Does God hate the sinner?
(Note: The purpose of this article is not to argue with anyone, and I will not. However, if anyone has a better answer to this paradox, it is welcome.)
Among the self-designated “Bible Believers,” there is a group of men who teach that God, not only hates sin, He also hates the sinner. In addition, they teach that the only place and time God ever “loved” the sinner was at the cross. They are very adamant that His love is always in the past tense. Thus, back at the cross only. Now, I am familiar with those verses that says God hates the sinner. That is why I call this subject a great paradox.
In Psalm 51 David confesses his sin of adultery and murder. In verse 5 he says, “Behold, I was shapen in iniquity; and in sin did my mother conceive me.” Psalm 51:5. David is not speaking of his mother, but of original sin in himself at conception. Now, my question for the “hate” crowd is this, did God hate David prior to his birth, or at any time afterwards?
Also, David committed many sins before, with, and afterwards, in relation to Bathsheba.
- He lusted after her.
- He coveted her.
- He committed adultery in his heart.
- He committed physical adultery with her.
- He used deception to hide his sin.
- He got her husband drunk.
- He had her husband murdered.
All of these are sin, and some required the death penalty. Yet, God did not have him executed as the law demanded. I know God hated David’s sin. Did God hate David?
Since all are conceived with original sin, does God hate every baby? But, I can hear someone say, “God hates those who commit the acts of sin. David had original sin, but he had not sinned before his birth.”
Well, let’s see how that stands up. God hated Esau prior to his birth. “(For the children being not yet born, neither having done any good or evil, that the purpose of God according to election might stand, not of works, but of him that calleth;) It was said unto her, The elder shall serve the younger. As it is written, Jacob have I loved, but Esau have I hated.” Romans 9:11-13. It must also be noted that God loved Jacob before his birth. So, as we will show, the cross was not the only place God loved the sinner. When we trace the lives of the two brothers, we also find that Jacob was a great sinner. Did God hate Jacob?
Another nail in the coffin of “hate the sinner” theology is seen in the Gospels. In Mark 10 we read, “Then Jesus beholding him loved him, and said unto him, One thing thou lackest: go thy way, sell whatsoever thou hast, and give to the poor, and thou shalt have treasure in heaven: and come, take up the cross, and follow me.” Mark 10:21. We will not catalogue the sins of this young man’s response, but many are evident. It will take some Scripture twisting to ignore that Jesus had love for him prior to the cross.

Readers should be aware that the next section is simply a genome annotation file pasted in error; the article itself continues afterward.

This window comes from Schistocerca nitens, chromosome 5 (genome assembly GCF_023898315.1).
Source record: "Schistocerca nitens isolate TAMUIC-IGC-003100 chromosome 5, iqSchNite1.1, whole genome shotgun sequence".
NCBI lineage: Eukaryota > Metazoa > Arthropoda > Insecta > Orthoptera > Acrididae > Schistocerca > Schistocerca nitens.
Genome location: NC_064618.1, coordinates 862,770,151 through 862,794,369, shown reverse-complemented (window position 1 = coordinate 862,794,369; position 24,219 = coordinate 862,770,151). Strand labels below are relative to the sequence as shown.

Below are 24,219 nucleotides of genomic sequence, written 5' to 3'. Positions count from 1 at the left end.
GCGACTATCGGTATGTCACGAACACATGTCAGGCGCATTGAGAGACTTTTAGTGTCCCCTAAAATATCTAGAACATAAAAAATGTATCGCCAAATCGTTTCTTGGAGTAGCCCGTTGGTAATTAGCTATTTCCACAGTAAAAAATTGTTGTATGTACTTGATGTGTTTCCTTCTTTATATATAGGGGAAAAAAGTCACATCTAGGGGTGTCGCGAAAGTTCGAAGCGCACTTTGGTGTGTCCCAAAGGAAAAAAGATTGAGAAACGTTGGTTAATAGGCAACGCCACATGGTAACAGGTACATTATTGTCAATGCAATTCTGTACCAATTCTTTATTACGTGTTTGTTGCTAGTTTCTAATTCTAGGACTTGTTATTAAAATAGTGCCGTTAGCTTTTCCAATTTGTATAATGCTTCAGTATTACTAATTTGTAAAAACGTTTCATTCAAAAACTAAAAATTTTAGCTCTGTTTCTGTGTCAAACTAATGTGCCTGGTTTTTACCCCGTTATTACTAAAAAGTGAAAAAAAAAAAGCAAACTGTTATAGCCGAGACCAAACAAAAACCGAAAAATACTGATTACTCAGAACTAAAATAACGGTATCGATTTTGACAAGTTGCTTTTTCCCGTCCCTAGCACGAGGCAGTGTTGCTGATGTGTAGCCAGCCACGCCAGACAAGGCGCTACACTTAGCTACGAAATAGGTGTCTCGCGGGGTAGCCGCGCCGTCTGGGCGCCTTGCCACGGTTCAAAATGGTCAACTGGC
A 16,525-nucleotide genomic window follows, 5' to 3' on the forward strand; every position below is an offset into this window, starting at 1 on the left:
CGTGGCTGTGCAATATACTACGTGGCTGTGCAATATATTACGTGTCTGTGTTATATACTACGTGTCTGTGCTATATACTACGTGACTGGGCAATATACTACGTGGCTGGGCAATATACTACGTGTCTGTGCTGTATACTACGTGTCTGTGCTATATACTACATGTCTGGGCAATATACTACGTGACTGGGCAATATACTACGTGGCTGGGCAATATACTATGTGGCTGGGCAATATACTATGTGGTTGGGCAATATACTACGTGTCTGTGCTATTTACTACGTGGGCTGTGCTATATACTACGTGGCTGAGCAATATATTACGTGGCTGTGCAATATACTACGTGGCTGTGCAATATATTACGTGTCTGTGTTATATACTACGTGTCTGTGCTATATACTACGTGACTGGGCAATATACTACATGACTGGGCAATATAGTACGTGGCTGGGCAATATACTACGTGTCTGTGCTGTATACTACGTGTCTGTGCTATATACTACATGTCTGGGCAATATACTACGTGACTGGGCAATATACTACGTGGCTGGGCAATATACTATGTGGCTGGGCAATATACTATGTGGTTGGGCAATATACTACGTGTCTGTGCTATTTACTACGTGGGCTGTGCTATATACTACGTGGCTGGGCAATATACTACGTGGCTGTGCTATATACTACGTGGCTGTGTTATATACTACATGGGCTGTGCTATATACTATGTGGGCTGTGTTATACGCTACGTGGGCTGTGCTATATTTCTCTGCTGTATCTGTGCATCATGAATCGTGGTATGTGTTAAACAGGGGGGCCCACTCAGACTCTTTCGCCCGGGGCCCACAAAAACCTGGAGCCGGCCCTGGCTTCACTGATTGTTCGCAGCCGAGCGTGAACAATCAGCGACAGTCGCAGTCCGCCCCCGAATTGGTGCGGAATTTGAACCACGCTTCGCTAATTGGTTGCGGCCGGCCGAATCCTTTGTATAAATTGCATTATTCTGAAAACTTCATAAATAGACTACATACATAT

We also read “Now Jesus loved Martha, and her sister, and Lazarus.” John 11:5. Note the word “loved” is past tense. Was the cross the only time and place Jesus loved this family? They too were sinners, and sin had not been paid for. Also, if we have unsaved parents, should we hate them if God does? If our children are unsaved, should we hate them if God does? If we have an unsaved wife or husband, are we to hate them if God does?
One of the greatest miscarriages of Bible interpretation is how John 3:16 is twisted by the hate crowd. We read, “For God so loved the world, that he gave his only begotten Son, that whosoever believeth in him should not perish, but have everlasting life.” John 3:16. The twisted logic is that the only time God demonstrated His love to sinners was at the cross. Since He “loved” them is considered past tense, He did not love sinners prior to, or after His death on the cross.
Adam ate the forbidden fruit, did God hate him? Abraham lied, did God hate him? Isaac lied, did God hate him? Jacob “loved” Rachel. Does that mean he stopped loving her? It says he hated Leah. Rachel and her father had false gods, and no doubt worshipped them. Did God hate them? Noe got drunk, did God hate him? Moses disobeyed God, did God hate him? Samson had many sins in his life, did God hate him. Solomon had many horses which was forbidden, he married strange wives, and brought idolatry into the land. Did God hate him? Hosea married a whore. Did God hate him and his wife? Time would fail to tell of all the others.